Tuesday September 24th


Stocks set to rise as optimism around US-China trade increases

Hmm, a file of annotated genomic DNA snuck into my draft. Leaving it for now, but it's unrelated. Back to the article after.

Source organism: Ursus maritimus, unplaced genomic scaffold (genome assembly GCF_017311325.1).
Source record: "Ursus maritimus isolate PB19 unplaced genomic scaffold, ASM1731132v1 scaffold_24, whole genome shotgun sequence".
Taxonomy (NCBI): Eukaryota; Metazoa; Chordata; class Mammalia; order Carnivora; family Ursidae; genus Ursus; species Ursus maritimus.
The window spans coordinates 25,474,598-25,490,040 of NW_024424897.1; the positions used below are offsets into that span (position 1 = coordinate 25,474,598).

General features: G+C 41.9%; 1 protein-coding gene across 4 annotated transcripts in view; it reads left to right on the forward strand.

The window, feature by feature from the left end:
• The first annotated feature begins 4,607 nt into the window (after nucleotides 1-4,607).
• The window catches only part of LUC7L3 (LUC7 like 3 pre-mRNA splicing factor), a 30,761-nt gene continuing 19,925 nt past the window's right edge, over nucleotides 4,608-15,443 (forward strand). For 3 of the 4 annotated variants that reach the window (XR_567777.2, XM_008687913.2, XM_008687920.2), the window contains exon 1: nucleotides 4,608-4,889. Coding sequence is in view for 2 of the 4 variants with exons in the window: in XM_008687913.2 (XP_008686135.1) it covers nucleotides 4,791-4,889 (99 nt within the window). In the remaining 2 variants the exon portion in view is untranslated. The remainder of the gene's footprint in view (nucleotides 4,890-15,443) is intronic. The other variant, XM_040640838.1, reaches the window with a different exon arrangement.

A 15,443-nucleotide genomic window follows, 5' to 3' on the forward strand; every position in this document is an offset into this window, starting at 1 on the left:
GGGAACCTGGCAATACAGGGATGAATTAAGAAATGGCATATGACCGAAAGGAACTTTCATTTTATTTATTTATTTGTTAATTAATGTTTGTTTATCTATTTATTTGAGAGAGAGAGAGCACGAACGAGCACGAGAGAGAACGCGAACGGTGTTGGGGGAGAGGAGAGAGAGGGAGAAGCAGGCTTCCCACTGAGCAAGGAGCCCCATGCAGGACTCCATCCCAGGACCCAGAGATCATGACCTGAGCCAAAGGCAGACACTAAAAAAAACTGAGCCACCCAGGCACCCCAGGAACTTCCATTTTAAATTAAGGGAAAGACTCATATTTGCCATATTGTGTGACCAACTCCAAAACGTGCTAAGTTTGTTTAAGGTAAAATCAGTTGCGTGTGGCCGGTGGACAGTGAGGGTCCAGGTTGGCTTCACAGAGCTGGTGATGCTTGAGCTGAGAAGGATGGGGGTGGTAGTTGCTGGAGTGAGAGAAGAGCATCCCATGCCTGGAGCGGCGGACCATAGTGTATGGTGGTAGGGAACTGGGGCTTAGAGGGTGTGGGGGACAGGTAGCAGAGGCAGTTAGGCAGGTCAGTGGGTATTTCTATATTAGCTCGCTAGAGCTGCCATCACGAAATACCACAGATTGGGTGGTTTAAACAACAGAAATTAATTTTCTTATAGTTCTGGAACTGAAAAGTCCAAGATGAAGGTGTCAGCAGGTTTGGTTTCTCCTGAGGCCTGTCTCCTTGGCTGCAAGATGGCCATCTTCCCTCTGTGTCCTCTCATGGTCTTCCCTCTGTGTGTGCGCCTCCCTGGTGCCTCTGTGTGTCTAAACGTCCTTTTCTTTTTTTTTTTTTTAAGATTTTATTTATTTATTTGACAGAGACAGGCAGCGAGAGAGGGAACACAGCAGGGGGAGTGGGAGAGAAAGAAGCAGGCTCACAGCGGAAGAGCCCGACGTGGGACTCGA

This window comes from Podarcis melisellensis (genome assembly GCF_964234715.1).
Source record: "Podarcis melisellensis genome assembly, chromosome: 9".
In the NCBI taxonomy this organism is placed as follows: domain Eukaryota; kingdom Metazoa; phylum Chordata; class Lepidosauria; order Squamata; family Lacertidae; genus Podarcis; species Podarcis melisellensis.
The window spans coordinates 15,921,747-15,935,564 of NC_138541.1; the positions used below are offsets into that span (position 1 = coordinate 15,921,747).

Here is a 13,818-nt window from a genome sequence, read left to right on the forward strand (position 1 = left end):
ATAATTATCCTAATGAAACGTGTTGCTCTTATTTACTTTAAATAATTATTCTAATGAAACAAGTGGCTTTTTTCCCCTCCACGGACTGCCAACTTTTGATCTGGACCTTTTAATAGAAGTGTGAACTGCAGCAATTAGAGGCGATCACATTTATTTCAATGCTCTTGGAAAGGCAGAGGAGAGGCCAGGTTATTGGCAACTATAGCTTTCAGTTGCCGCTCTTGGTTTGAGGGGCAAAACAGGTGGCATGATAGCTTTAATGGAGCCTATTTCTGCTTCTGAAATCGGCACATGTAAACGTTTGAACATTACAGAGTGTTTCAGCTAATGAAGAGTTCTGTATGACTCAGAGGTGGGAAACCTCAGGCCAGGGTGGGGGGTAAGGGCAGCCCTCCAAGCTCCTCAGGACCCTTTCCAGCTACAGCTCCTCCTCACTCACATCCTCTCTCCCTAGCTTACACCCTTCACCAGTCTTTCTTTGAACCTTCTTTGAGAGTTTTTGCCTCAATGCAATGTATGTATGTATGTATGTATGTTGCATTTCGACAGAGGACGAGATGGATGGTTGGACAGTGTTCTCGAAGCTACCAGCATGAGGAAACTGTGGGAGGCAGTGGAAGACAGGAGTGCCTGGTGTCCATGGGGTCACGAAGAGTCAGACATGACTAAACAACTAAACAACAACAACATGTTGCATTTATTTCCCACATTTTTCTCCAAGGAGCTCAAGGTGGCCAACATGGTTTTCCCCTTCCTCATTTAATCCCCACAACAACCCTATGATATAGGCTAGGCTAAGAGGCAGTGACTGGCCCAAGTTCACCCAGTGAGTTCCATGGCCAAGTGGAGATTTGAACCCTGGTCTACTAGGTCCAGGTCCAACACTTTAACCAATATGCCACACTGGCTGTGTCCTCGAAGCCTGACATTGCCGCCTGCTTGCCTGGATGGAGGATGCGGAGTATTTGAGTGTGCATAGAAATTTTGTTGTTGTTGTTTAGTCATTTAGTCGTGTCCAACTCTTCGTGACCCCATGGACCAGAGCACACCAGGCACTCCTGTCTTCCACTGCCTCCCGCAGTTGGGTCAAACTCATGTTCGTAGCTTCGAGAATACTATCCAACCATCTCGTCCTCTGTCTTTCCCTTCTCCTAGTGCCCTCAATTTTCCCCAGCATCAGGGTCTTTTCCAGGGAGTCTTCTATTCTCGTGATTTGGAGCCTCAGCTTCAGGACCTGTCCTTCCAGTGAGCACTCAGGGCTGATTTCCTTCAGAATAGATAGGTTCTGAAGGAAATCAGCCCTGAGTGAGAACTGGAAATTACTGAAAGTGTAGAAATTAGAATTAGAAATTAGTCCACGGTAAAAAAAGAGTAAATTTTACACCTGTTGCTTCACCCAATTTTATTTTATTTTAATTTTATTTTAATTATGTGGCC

U.S. stock index futures were higher Tuesday morning as hope around U.S.-China trade talks increased. Around 7:25 a.m. ET, Dow Jones Industrial Average futures indicated a gain of 88 points at the open. Futures on the S&P 500 and Nasdaq 100 also pointed to solid gains. Bloomberg News reported China granted new waivers to several companies exempting them from tariffs on at least 2 million tons of U.S. soybeans. The report added some companies have already bought about 1.2 million tons of soybeans. Treasury Secretary Steven Mnuchin also confirmed trade talks between the world’s two largest economies would resume next month. In an interview with Fox Business Network, Mnuchin said negotiators from the U.S. and China had made some progress in last week’s deputy-level meetings. The dispute between Washington and Beijing has dragged on for well over a year, battering financial markets and souring business and consumer sentiment. Apple, which has large exposure to the Chinese market, rose 0.9% in the premarket. Caterpillar and Boeing, two trade bellwethers, gained 0.5% and 0.4%, respectively. On the data front, Philadelphia Fed nonmanufacturing figures for September will be released at around 8:30 a.m. ET. The S&P/Case-Shiller’s home price index for July, consumer confidence data for September and Richmond Fed surveys will all follow slightly later in the session. In corporate news, Autozone, Carmax, and BlackBerry are among some of the companies set to publish their latest earnings before the opening bell. Nike, Cintas, and Synnex are set to release their latest quarterly results after market close. Stocks in Asia struggled for direction on Tuesday as weak economic data in Europe fueled fears of slowing growth and weighed on investor sentiment. Shares on mainland China edged up on the day, with the Shanghai composite adding 0.28% to about 2,985.34 and the Shenzhen component gaining 0.31% to 9,811.38. The Shenzhen composite also rose 0.331% to approximately 1,665.56. Meanwhile, Hong Kong’s Hang Seng index advanced 0.24%, as of its final hour of trading. In Japan, the Nikkei 225 closed fractionally higher at 22,098.84 despite shares of index heavyweights Fast Retailing and Softbank Group declining 1.16% and 1.82%, respectively. The Topix index also gained 0.42% to end its trading day at 1,622.94. Over in South Korea, the Kospi closed 0.45% higher at 2,101.04. Oil prices fell on Tuesday after weak manufacturing data from Europe and Japan focused market attention on a gloomy outlook for demand and as Saudi Arabia was expected to restore oil output faster than anticipated following attacks last week. Brent crude futures dropped 53 cents to $64.24 a barrel by 0859 GMT, while U.S. West Texas Intermediate futures were at $58.18, down 46 cents. Gold was little changed on Tuesday, hovering near the two-week peak hit in the previous session on global growth concerns, though further talks in the U.S.-China trade dispute could yet dent appeal for the safe-haven metal. Spot gold was steady at $1,520.84 an ounce, having hit its highest since Sept. 6 at $1,526.80 on Monday. U.S. gold futures were down 0.2% at $1,528.10.